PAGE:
• Open Access Article

        4 - Heidegger’s Interpretation of Anaximander’s Arche, Participation, and Time
        Ghasem  Purhassan Mehrdad Ahmadi
        Heidegger believed that a metaphysical conceptualization of the relationship between identity and difference is not original and maintained that such negligence is rooted in the fact that metaphysics has forgotten “difference as such” as pure unfoldedness. In his view, Full Text
        Heidegger believed that a metaphysical conceptualization of the relationship between identity and difference is not original and maintained that such negligence is rooted in the fact that metaphysics has forgotten “difference as such” as pure unfoldedness. In his view, the Greeks had a clearer image of the above-mentioned relationship. In his interpretation of Anaximander’s view, Heidegger demonstrates that, while viewing all being as a whole, Anaximander does not ignore the differences among them. Based on Heidegger’s interpretation, through introducing apeiron and time as two fundamental elements, Anaximander managed to have an early encounter with the relationship between identity and difference. Heidegger called this relationship “participation” and maintained that this concept can lead one to fundamental difference. This is because, unlike metaphysical theories, it does not depend on external elements, upon which correlation relies; rather, it depends on the being of beings. Apeiron and time open the door to a pure space in the unfoldedness of which beings find their essence and, at the same time, depend so much on each other that the whole is created based on their mutual relation. Manuscript Document
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        5 - A Study of the Fundamental Principles and Elements of Comparative Philosophy in Izutsu’s Philosophy
        Hamidreza Eskandari Ghasem  Purhassan
        Due to the dominance of the theory of analogy and Henry Corbin’s phenomenological approach, comparative philosophy has not yet been properly explored. In Iran, no reference has ever been made to Toshihiko Izutsu and his meta-historical theory, and no study has ever been Full Text
        Due to the dominance of the theory of analogy and Henry Corbin’s phenomenological approach, comparative philosophy has not yet been properly explored. In Iran, no reference has ever been made to Toshihiko Izutsu and his meta-historical theory, and no study has ever been conducted in this regard. Izutsu’s meta-historical view is a fundamental departure from Paul Masson-Oursel’s approach and even historicism. However, it is considered to be an innovative view which demands more accurate deliberation. Accordingly, the present study was conducted to explore the elements and fundamental principles of comparative philosophy in Izutsu’s thoughts. In doing so, the authors have examined the importance and place of Izutsu in comparative philosophy, the nature of comparative philosophy, the necessity and possibility of comparative philosophy, and Europe-centeredness in Izutsu’s philosophy. They aim to clarify how one can discover the necessity and possibility of comparative philosophy based on his principles and, at the same time, remain immune against the criticisms advanced against other comparative philosophical approaches. Manuscript Document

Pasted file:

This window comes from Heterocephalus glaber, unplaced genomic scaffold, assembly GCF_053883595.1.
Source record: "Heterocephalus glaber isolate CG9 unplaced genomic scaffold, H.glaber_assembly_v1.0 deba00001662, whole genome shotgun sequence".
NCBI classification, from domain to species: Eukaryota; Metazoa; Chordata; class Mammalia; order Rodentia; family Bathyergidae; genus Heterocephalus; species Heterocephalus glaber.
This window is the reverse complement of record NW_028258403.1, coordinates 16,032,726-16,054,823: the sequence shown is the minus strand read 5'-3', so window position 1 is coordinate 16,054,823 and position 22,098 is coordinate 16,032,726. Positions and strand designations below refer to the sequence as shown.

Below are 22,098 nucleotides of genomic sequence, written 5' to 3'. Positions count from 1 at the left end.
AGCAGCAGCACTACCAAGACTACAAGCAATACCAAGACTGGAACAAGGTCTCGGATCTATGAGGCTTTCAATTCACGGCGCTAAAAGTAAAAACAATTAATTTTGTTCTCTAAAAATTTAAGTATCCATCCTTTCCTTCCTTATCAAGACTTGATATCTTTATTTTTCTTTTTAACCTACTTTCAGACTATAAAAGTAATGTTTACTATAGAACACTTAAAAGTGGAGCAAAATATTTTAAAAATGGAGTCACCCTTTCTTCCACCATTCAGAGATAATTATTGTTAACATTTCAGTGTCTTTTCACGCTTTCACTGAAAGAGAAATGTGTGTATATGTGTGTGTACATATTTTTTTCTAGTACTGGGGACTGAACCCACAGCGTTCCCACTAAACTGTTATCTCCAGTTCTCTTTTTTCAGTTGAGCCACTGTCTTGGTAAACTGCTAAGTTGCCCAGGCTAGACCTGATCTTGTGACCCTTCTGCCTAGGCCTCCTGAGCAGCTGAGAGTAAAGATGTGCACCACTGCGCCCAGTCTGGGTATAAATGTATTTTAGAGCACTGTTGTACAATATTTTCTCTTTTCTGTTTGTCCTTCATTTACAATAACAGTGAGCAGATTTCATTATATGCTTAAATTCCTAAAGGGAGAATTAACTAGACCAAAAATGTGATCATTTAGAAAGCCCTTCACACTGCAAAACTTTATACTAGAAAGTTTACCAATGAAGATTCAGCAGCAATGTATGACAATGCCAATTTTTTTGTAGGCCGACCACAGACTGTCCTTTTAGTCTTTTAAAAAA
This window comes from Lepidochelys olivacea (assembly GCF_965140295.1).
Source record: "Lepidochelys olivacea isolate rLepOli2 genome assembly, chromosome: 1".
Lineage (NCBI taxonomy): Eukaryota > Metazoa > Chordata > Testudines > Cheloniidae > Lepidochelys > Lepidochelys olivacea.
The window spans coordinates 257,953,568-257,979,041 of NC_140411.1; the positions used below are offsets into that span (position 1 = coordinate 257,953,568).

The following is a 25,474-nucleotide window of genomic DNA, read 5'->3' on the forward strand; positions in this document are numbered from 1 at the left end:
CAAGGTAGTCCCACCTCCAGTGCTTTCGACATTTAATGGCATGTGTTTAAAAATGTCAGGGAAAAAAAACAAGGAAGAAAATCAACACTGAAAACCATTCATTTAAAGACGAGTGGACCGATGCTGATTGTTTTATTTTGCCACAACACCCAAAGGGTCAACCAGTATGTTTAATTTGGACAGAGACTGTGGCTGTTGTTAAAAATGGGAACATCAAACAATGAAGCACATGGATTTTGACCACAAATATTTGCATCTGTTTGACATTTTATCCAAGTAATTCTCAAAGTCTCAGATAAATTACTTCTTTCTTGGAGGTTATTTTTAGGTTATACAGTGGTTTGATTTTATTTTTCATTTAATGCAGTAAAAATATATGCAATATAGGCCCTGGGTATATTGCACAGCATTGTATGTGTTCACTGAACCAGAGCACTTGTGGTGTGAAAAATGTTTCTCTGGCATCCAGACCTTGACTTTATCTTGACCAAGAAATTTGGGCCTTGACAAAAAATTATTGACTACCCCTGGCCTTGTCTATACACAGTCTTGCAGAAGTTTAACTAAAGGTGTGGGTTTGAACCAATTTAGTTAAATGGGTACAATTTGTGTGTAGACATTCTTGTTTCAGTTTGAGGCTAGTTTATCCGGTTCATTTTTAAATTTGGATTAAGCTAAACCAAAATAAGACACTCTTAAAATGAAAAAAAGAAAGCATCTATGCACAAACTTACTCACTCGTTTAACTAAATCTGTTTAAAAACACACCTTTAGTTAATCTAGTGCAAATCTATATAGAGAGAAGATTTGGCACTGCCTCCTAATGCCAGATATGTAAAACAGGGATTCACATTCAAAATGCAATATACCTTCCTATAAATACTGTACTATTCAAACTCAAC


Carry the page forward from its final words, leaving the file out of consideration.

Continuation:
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        6 - Ibn Sina and the Problem of the Immortality of the Soul
        Ghasem  Purhassan
        Unlike the prevailing idea, Ibn Sina is neither a loyal advocate of Aristotle nor a mere commentator of his ideas. He is an independent, distinguished, and Muslim Iranian philosopher. In the light of the criticisms targeted at Greek philosophy and Aristotle’s ideas, Ibn Full Text
        Unlike the prevailing idea, Ibn Sina is neither a loyal advocate of Aristotle nor a mere commentator of his ideas. He is an independent, distinguished, and Muslim Iranian philosopher. In the light of the criticisms targeted at Greek philosophy and Aristotle’s ideas, Ibn Sina intended to develop a new form of epistemology and lay the foundations of oriental philosophy. One of the controversial issues among thinkers is the problem of the soul and its trans-substantiality, immateriality, and immortality. Ibn Sina considers Aristotle’s ideas in this regard to be inadequate and contaminated with defects, mistakes, and confusion. Through criticizing Aristotle’s definition of the soul, Ibn Sina tries to introduce a novel approach to the problem of the soul, while rejecting the arguments of survival and finally devising a new theory concerning the immortality of the soul. The purpose of the present paper is to explore Aristotle’s ideas and Ibn Sina’s objections to them and also reveal the latter philosopher’s innovative ideas concerning the problem of the soul. The writer tries to demonstrate that Ibn Sina’s achievement regarding the issue of the soul and body is, in fact, a new solution to this problem. He also aims to show that it is a mistake to assume that Islamic philosophers still continue to follow Aristotle’s ideas. Ibn Sina must be considered as a pioneer in fundamental arguments on the subject of the soul and its immateriality. Manuscript Document